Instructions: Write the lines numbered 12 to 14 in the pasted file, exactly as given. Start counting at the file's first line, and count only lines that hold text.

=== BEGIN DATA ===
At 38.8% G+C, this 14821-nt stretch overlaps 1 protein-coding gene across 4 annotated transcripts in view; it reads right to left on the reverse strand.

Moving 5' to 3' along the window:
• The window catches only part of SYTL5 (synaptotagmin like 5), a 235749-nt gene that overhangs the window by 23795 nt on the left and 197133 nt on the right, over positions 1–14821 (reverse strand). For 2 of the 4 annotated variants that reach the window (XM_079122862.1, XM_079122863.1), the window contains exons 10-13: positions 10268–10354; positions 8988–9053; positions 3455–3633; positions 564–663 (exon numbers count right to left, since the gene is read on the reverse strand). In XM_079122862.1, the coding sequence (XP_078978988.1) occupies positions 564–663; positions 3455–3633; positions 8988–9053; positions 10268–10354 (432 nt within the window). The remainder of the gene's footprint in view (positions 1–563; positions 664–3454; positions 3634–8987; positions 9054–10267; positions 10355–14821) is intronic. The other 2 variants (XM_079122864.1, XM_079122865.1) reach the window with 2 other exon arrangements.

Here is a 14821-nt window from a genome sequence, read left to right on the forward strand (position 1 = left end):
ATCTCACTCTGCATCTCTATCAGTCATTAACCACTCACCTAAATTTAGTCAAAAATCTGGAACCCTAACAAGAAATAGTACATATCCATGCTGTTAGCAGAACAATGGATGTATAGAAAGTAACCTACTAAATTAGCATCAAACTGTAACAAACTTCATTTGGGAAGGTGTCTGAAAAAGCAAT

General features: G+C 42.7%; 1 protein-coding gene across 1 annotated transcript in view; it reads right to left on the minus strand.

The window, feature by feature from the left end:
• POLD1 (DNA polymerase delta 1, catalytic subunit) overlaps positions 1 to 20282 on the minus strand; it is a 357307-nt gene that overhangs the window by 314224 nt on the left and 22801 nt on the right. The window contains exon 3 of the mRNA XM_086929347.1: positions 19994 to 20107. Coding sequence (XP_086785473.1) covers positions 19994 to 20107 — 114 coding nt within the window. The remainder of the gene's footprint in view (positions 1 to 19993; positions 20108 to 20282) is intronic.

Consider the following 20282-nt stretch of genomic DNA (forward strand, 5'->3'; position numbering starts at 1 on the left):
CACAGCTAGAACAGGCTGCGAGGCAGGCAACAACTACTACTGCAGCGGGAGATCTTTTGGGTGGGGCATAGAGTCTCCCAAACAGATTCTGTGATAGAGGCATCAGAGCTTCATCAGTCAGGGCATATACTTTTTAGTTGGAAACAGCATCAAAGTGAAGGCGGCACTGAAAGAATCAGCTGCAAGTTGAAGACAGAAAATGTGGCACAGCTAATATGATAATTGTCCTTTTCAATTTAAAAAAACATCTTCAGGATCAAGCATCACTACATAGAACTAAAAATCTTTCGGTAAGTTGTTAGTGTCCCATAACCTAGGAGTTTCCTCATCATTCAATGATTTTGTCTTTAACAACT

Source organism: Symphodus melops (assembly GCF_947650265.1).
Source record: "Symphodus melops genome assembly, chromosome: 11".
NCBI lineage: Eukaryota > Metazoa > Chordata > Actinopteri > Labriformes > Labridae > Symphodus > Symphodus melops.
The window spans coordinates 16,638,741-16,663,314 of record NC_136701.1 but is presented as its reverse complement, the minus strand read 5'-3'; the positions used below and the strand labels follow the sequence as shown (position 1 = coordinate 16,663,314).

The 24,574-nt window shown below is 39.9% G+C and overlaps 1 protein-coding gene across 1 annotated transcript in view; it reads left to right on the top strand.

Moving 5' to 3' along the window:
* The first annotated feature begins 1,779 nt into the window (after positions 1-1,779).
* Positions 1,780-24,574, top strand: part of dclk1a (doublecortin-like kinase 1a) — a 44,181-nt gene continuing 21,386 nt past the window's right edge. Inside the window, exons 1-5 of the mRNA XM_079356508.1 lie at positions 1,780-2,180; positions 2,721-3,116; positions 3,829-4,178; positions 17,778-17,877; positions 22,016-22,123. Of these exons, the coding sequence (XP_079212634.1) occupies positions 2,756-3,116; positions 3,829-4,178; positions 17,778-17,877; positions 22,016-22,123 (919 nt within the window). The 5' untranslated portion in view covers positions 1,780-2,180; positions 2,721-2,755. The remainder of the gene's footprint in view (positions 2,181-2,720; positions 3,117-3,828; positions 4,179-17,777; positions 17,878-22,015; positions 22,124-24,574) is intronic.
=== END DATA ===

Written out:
Source record: "Symphodus melops genome assembly, chromosome: 11".
NCBI lineage: Eukaryota > Metazoa > Chordata > Actinopteri > Labriformes > Labridae > Symphodus > Symphodus melops.
The window spans coordinates 16,638,741-16,663,314 of record NC_136701.1 but is presented as its reverse complement, the minus strand read 5'-3'; the positions used below and the strand labels follow the sequence as shown (position 1 = coordinate 16,663,314).